The effort to achieve licensure for speech-language pathologists in South Dakota began almost 40 years ago—when some of today's state leaders were themselves receiving speech-language services in rural schools, sometimes in repurposed janitors' closets or locker rooms. Some of today's leaders weren't yet born.
More than 35 years later, the face of speech-language pathology in South Dakota was changing. A new generation was entering the field as many of the SLPs from the 1970s retired. The materials, techniques, and treatment rooms had improved with advances in technology, an emphasis on evidence-based practice, and consumer awareness of the effectiveness of speech-language pathology services. But one thing remained the same: In 2009, speech-language pathology still was not a licensed profession.
Determined to keep the field moving forward, the South Dakota Speech-Language-Hearing Association (SDSLHA) decided in 2010 to push—once again—for universal state licensure after three previous failed attempts, convinced that the adults and children of South Dakota deserved to have qualified licensed practitioners providing services. What happened next provides a useful lesson in what determined grassroots advocacy—without assistance from paid lobbyists—can accomplish.
Road to Licensure
SDSLHA had spearheaded state licensure efforts before. In 1976 and 1991, licensure legislation passed the Senate but failed in the House because of opposition from the Association of Small Schools, which feared that licensure would prevent small school districts from being able to hire providers.
A 1994 effort attempted to combine speech-language pathology oversight with the existing Board of Examiners for Hearing Aid Dispensers and Audiologists. Supporters accepted a concession bill that grandfathered in SLPs who did not meet the master's degree requirement. But because of an amendment that would have exempted school-based SLPs from licensure, the bill failed in committee before ever reaching the Senate or House floor.
Ruth Samuelson, an SLP at Rapid City Regional Hospital, was the driving force behind the earlier attempts and a strong supporter of the current effort. According to Samuelson, four factors were key stumbling blocks: opposition from administrators of the small schools; lack of support from SLPs who believed licensure was unnecessary; the expense of forming and maintaining a licensure board and procedures; and a state administration that opposed licensure boards in general.
Then, in the mid-2000s, SDSLHA added increased licensure advocacy to its strategic plan. The effort began in earnest in 2010 with an information table at the South Dakota capitol building during the legislative session. SDSLHA members gave lip-shaped cookies and ear plugs to legislators, staffers, and community members, and told surprised recipients that South Dakota was one of only two states without SLP licensure. Throughout 2010, SDSLHA held town hall meetings across the state to gather input from SLPs, legislators, school administrators, special education directors, and department of education staffers, and created a Licensure Committee.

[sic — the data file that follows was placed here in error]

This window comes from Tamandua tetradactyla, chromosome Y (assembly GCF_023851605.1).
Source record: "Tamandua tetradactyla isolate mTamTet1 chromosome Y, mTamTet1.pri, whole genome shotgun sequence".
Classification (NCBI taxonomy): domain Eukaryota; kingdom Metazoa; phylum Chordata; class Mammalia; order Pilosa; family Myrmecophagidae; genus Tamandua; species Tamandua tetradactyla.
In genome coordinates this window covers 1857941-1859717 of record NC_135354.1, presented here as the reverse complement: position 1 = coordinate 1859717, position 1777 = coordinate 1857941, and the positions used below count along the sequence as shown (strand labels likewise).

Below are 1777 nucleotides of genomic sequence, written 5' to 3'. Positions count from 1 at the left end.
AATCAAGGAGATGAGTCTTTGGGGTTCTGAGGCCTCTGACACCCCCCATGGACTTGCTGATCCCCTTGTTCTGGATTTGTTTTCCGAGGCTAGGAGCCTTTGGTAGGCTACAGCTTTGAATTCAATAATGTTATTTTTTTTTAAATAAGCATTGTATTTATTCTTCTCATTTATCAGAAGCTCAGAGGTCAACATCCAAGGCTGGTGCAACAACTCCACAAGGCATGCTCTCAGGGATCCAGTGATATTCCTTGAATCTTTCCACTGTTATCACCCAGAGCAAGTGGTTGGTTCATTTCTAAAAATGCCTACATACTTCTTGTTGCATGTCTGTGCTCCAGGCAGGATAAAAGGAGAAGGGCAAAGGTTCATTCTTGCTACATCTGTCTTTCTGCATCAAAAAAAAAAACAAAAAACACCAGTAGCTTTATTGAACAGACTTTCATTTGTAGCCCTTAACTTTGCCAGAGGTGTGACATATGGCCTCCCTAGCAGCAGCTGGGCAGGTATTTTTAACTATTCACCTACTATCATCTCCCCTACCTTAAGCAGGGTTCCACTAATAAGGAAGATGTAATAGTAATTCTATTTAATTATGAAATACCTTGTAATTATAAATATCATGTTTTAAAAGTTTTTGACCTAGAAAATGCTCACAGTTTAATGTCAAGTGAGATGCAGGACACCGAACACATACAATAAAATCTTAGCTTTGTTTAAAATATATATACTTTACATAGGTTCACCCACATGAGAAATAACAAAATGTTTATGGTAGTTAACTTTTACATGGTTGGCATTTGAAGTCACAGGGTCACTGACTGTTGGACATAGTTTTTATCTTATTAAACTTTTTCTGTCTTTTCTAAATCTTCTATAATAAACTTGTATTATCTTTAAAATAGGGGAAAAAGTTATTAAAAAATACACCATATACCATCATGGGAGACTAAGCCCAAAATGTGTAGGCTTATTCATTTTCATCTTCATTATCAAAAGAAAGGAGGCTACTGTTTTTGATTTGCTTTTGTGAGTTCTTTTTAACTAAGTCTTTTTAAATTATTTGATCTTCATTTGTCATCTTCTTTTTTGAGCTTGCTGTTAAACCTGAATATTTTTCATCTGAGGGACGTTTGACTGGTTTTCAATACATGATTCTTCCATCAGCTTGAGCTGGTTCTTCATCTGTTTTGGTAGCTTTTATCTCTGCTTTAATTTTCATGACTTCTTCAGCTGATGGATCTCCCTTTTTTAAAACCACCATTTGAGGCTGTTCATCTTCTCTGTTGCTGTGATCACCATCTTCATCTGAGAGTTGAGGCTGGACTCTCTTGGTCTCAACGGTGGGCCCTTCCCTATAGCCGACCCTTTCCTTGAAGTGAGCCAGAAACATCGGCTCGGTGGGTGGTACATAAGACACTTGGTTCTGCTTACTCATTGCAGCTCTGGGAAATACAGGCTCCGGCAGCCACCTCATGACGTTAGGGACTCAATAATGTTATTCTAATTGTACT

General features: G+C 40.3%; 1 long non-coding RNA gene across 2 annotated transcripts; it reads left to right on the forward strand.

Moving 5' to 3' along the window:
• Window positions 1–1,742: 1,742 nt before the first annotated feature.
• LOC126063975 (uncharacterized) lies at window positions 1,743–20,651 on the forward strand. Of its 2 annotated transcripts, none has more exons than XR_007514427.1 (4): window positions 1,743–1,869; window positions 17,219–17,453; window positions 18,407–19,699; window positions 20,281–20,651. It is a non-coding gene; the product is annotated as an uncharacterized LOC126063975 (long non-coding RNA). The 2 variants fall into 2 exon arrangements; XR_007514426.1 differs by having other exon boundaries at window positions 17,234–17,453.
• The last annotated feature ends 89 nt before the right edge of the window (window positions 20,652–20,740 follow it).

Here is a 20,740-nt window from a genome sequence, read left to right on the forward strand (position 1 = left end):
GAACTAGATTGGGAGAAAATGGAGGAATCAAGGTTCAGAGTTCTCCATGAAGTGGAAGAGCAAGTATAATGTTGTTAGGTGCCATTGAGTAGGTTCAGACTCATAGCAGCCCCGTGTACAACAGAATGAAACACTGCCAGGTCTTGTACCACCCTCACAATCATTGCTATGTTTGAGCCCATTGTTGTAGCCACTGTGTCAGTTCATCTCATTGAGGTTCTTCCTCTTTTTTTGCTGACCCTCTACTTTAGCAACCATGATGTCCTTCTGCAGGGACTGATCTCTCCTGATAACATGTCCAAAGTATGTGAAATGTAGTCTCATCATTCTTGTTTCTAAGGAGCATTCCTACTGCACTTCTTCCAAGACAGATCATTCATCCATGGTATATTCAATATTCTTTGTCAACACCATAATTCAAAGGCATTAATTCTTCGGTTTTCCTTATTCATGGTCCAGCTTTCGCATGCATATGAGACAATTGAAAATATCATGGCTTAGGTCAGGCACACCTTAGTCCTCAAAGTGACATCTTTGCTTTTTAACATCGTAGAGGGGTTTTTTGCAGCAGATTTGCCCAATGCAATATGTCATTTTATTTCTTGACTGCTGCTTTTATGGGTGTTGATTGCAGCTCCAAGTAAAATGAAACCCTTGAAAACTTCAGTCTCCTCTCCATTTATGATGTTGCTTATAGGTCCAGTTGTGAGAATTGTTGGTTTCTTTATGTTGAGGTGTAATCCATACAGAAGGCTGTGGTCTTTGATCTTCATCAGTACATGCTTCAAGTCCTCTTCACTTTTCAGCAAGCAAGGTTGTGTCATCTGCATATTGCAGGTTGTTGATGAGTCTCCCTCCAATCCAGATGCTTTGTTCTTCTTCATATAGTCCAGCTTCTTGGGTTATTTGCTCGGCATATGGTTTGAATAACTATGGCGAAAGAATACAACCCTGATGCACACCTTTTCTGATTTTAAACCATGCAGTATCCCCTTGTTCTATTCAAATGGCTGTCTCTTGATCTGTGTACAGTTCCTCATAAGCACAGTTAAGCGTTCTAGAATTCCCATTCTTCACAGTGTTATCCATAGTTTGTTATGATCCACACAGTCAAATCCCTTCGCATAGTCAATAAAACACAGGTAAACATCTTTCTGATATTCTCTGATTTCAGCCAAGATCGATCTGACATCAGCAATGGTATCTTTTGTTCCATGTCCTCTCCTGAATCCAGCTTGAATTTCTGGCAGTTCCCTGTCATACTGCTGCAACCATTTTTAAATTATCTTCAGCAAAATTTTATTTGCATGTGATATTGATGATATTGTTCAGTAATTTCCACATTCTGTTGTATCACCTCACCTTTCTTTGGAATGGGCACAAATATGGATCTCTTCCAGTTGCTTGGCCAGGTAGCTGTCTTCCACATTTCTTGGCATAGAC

The committee identified a sponsor in the House of Representatives—Fred Romkema, a former SLP who was part of the 1970s licensure effort. He worked closely with the committee, providing valuable information about the legislative process. The committee also identified a Senate sponsor—Jean Hunhoff—at the first annual Speech-Language Pathology Day at the Capitol in January 2011.
In February 2011, a bill requiring licensure for SLPs sailed through the House, passing 67-1, only to stumble in the Senate. Special education directors and school administrators opposed the bill, reacting to a limited grandfather statue that would require all SLPs to have a master's degree by 2020, and to language requiring practicing SLPs to be continuously employed. Some special education administrators wanted more information placed into statute instead of rule; Senator Hunhoff advised shortening the bill and placing more language into rule. Other school officials opposed more state governance. SDSLHA withdrew the bill.
Both sides, however, agreed to collaborate on a new bill to be introduced the following year. The Licensure Committee spent the rest of 2011 in more stakeholder meetings to answer questions, gather information, and address concerns. The committee also reduced the length of the bill (from 23 pages to 13), placing more content into rule.
Persistence, cooperation, and collaboration paid off. During the 2012 legislative session the bill passed the Senate and House with minimal opposition, and was signed into law on March 19.